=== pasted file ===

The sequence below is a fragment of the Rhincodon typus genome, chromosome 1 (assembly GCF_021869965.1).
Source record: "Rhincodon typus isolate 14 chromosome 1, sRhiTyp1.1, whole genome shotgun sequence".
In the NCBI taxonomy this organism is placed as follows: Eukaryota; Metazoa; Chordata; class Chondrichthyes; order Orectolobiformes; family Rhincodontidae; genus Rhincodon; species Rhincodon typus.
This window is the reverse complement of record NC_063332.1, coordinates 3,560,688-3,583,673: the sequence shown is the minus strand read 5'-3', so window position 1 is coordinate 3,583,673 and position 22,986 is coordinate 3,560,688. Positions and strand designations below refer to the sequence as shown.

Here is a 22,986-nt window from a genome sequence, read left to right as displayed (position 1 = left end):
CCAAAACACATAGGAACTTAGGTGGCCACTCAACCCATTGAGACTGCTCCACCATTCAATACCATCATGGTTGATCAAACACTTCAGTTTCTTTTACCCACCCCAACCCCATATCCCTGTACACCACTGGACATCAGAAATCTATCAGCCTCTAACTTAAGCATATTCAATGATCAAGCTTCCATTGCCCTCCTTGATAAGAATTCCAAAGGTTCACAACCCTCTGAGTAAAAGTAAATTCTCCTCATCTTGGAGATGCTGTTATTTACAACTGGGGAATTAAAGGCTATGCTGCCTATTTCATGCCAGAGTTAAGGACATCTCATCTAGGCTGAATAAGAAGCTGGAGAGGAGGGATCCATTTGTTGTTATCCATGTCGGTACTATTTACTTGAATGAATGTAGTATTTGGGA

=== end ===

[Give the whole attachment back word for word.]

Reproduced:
The sequence below is a fragment of the Rhincodon typus genome, chromosome 1 (assembly GCF_021869965.1).
Source record: "Rhincodon typus isolate 14 chromosome 1, sRhiTyp1.1, whole genome shotgun sequence".
In the NCBI taxonomy this organism is placed as follows: Eukaryota; Metazoa; Chordata; class Chondrichthyes; order Orectolobiformes; family Rhincodontidae; genus Rhincodon; species Rhincodon typus.
This window is the reverse complement of record NC_063332.1, coordinates 3,560,688-3,583,673: the sequence shown is the minus strand read 5'-3', so window position 1 is coordinate 3,583,673 and position 22,986 is coordinate 3,560,688. Positions and strand designations below refer to the sequence as shown.

Here is a 22,986-nt window from a genome sequence, read left to right as displayed (position 1 = left end):
CCAAAACACATAGGAACTTAGGTGGCCACTCAACCCATTGAGACTGCTCCACCATTCAATACCATCATGGTTGATCAAACACTTCAGTTTCTTTTACCCACCCCAACCCCATATCCCTGTACACCACTGGACATCAGAAATCTATCAGCCTCTAACTTAAGCATATTCAATGATCAAGCTTCCATTGCCCTCCTTGATAAGAATTCCAAAGGTTCACAACCCTCTGAGTAAAAGTAAATTCTCCTCATCTTGGAGATGCTGTTATTTACAACTGGGGAATTAAAGGCTATGCTGCCTATTTCATGCCAGAGTTAAGGACATCTCATCTAGGCTGAATAAGAAGCTGGAGAGGAGGGATCCATTTGTTGTTATCCATGTCGGTACTATTTACTTGAATGAATGTAGTATTTGGGA